Political Science Racial Politics
Please respond to the prompt below. You should cite at least 3 outside scholarly sources and you are encouraged but not required to cite non-scholarly sources that are relevant to your thinking as well (i.e., artistic, journalistic, or other non-academic sources). (This paper should be in support of creating a racially equal society in the U.S)
Minimum of 8 double spaced pages, APA style citing format
The first two paper prompts have asked you to consider the systemic, institutional, ideological, cultural, and other forms of racism that created and sustain racial inequality in the United States. In this paper, I would like you to consider how one might approach a reform or revolutionary agenda to durably halt the cycle of racial caste that Alexander identified in The New Jim Crow.
How does real change happen? Changing the culture? Reforming institutions? Tearing down old institutions and creating new ones? What might a real dismantling white supremacist systems look like to you? How do we achieve your vision?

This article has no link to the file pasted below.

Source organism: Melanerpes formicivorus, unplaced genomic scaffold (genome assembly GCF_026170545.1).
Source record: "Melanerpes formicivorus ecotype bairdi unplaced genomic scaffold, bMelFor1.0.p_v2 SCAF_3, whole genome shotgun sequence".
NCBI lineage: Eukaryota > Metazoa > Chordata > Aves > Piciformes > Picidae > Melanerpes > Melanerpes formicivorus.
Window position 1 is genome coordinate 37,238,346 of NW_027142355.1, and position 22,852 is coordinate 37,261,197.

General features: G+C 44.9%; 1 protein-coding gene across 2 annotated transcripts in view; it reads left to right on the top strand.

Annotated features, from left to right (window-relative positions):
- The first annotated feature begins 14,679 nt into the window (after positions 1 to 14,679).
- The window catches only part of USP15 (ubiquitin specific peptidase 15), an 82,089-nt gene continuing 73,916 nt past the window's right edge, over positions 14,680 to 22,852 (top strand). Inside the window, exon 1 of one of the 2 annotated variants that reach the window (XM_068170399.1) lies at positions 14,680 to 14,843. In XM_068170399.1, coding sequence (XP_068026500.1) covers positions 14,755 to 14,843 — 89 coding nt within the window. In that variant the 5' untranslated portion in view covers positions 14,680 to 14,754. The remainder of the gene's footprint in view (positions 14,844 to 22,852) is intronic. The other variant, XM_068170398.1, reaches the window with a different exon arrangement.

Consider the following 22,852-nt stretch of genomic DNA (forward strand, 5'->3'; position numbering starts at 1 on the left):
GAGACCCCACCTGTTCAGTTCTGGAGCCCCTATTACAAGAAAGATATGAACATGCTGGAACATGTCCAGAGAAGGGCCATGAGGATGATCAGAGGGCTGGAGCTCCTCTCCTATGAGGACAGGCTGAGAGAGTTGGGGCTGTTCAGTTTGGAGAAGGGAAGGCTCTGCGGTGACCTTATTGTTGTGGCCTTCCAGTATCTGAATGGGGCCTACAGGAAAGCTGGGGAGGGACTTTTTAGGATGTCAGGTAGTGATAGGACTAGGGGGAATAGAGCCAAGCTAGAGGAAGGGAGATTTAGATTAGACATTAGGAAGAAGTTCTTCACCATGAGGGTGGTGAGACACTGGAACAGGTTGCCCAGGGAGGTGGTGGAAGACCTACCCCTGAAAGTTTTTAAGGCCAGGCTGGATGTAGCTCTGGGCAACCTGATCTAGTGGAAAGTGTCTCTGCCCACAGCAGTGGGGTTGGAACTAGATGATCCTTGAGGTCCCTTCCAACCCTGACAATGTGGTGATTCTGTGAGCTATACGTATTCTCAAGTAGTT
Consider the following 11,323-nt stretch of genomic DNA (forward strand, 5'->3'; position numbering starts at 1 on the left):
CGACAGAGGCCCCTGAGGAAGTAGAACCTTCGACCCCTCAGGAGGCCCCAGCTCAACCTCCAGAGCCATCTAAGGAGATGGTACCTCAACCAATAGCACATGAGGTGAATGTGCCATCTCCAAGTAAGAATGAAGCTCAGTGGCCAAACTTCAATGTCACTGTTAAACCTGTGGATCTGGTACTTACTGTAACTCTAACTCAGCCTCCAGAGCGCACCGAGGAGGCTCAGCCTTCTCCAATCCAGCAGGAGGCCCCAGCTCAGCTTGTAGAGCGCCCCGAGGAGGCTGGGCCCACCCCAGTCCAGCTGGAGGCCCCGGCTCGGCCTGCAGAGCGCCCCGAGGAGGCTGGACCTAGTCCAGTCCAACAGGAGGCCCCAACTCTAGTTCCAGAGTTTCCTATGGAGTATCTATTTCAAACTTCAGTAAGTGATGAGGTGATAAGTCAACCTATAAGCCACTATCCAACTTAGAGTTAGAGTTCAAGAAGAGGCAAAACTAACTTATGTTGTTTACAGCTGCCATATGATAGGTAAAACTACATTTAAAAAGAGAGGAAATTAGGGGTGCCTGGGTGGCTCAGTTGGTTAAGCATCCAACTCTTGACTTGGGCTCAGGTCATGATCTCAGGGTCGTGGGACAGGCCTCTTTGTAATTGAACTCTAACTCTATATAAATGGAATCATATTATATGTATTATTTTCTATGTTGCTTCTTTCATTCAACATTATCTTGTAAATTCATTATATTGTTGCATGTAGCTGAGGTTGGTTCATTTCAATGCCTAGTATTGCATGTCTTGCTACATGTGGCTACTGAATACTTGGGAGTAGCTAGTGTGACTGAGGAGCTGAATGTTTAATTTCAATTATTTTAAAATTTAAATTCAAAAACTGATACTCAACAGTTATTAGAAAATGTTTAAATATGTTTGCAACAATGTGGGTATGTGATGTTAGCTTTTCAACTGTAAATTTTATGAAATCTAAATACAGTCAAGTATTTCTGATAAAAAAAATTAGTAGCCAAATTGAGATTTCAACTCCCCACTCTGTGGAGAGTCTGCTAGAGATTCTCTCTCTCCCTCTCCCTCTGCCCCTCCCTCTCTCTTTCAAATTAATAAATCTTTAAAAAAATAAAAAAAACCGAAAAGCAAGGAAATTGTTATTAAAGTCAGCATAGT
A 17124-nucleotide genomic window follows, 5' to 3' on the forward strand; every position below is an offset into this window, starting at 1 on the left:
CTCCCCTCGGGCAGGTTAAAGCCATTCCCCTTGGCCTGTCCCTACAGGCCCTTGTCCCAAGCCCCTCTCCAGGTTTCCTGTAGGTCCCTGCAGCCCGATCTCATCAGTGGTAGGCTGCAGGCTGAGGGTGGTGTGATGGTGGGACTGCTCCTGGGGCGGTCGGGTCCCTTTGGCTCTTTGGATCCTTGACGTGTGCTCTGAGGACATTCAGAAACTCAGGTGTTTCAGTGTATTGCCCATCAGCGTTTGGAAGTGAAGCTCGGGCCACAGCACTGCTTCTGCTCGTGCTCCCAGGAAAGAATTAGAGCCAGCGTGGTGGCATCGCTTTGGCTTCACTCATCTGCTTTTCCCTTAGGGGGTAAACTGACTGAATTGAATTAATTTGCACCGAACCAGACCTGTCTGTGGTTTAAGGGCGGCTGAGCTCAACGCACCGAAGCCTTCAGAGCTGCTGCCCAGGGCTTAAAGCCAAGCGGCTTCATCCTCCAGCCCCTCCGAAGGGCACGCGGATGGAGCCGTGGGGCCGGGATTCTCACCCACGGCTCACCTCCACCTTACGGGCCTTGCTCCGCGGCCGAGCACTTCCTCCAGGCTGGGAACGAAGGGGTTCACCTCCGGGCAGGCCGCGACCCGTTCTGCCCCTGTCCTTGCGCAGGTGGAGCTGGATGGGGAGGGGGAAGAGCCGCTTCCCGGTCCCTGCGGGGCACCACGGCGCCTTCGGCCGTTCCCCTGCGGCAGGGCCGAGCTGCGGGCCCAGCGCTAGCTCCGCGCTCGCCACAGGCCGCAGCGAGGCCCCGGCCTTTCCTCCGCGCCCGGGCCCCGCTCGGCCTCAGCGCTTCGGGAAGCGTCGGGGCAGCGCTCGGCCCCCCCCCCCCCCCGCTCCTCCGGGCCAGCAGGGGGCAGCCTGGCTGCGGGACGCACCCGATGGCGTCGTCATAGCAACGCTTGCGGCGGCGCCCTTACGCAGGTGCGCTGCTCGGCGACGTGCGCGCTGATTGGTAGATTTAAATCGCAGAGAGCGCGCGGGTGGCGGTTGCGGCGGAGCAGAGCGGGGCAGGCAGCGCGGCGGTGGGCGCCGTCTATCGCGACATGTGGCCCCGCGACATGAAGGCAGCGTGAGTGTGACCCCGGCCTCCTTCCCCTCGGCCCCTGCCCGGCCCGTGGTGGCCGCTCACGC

In your response, please be sure to directly address the main proposal of the Coates essay, “The Case for Reparations,” in which he writes, “A crime that implicates the entire American people deserves its hearing in the legislative body that represents them. John Conyers’s HR 40 is the vehicle for that hearing.”
I specifically want to see engagement with the following sources in order for you to achieve full credit for the paper: Michelle Alexander The New Jim Crow Ch. 6, Ashley Jardina White Identity Politics, and Coates.
You can find all the readings for free with this link: http://gen.lib.rus.ec
Link to Coates essay: https://www.theatlantic.com/
Link to Ashley Jardina book: http://gen.lib.rus.ec/book/
At the center of discrimination is the horrible notion that one deserves to be treated less favorably and to be denied the enjoyment of the personal liberties to which they are entitled. However, this view could not be further from the truth because the most fundamental consideration ought to be that we are humans, and all people are equal regardless of their racial or religious background. For a long time, the United States of America has stood as a beacon of hope for many individuals who are under the oppressive regime and offered a promise of what is possible once a country embraces democracy. For all the idealistic conceptualization of America under the American Dream, however, it is essential to recognize that things in America are not as rosy as they are often portrayed (Chomsky, 2017). American society has been synonymous with racial politics that run back to the early foundations of the nation. In political science, the term racial politics refers to a phenomenon whereby a society uses race as a means of categorizing people or denoting the perceived hierarchies of people within that society.(2745)